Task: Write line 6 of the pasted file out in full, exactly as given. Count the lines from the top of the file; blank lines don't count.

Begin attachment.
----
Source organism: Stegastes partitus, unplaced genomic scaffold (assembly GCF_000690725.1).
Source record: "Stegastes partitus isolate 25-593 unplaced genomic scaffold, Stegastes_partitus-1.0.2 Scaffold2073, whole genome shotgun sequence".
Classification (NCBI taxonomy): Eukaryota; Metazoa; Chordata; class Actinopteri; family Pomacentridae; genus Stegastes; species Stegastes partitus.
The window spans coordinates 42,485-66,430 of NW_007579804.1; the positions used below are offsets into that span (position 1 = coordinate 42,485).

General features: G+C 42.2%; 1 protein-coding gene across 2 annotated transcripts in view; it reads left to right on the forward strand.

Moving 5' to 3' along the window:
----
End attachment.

Moving 5' to 3' along the window: